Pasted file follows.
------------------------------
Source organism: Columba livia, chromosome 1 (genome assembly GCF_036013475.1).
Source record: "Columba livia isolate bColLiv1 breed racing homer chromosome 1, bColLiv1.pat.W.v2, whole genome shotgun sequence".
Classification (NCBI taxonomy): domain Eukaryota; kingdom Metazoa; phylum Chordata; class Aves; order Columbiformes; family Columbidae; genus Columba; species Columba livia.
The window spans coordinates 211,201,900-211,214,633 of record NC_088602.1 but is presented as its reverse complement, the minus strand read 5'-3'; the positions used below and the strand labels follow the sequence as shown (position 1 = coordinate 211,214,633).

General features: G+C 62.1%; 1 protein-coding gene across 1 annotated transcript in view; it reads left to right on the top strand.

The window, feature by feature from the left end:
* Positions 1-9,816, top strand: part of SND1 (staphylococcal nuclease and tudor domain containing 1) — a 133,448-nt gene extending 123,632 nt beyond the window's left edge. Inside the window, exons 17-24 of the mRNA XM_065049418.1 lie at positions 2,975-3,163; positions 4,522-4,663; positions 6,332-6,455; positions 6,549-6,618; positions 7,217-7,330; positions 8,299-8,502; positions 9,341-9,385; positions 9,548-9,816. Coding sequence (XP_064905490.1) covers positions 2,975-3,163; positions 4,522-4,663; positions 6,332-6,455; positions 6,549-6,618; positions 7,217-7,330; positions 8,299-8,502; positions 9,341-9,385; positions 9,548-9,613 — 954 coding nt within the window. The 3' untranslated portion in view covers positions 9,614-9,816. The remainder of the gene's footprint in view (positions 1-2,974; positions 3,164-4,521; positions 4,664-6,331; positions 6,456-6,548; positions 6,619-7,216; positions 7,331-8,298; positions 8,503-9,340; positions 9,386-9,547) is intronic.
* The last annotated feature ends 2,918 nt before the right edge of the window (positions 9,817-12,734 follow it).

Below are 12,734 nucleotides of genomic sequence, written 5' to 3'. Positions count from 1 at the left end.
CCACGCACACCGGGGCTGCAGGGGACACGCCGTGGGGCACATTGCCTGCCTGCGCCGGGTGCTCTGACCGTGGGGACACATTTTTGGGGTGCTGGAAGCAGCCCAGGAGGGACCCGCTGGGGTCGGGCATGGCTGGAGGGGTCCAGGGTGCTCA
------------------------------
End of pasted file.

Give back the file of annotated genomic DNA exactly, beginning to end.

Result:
Source organism: Columba livia, chromosome 1 (genome assembly GCF_036013475.1).
Source record: "Columba livia isolate bColLiv1 breed racing homer chromosome 1, bColLiv1.pat.W.v2, whole genome shotgun sequence".
Classification (NCBI taxonomy): domain Eukaryota; kingdom Metazoa; phylum Chordata; class Aves; order Columbiformes; family Columbidae; genus Columba; species Columba livia.
The window spans coordinates 211,201,900-211,214,633 of record NC_088602.1 but is presented as its reverse complement, the minus strand read 5'-3'; the positions used below and the strand labels follow the sequence as shown (position 1 = coordinate 211,214,633).

General features: G+C 62.1%; 1 protein-coding gene across 1 annotated transcript in view; it reads left to right on the top strand.

The window, feature by feature from the left end:
* Positions 1-9,816, top strand: part of SND1 (staphylococcal nuclease and tudor domain containing 1) — a 133,448-nt gene extending 123,632 nt beyond the window's left edge. Inside the window, exons 17-24 of the mRNA XM_065049418.1 lie at positions 2,975-3,163; positions 4,522-4,663; positions 6,332-6,455; positions 6,549-6,618; positions 7,217-7,330; positions 8,299-8,502; positions 9,341-9,385; positions 9,548-9,816. Coding sequence (XP_064905490.1) covers positions 2,975-3,163; positions 4,522-4,663; positions 6,332-6,455; positions 6,549-6,618; positions 7,217-7,330; positions 8,299-8,502; positions 9,341-9,385; positions 9,548-9,613 — 954 coding nt within the window. The 3' untranslated portion in view covers positions 9,614-9,816. The remainder of the gene's footprint in view (positions 1-2,974; positions 3,164-4,521; positions 4,664-6,331; positions 6,456-6,548; positions 6,619-7,216; positions 7,331-8,298; positions 8,503-9,340; positions 9,386-9,547) is intronic.
* The last annotated feature ends 2,918 nt before the right edge of the window (positions 9,817-12,734 follow it).

Below are 12,734 nucleotides of genomic sequence, written 5' to 3'. Positions count from 1 at the left end.
CCACGCACACCGGGGCTGCAGGGGACACGCCGTGGGGCACATTGCCTGCCTGCGCCGGGTGCTCTGACCGTGGGGACACATTTTTGGGGTGCTGGAAGCAGCCCAGGAGGGACCCGCTGGGGTCGGGCATGGCTGGAGGGGTCCAGGGTGCTCA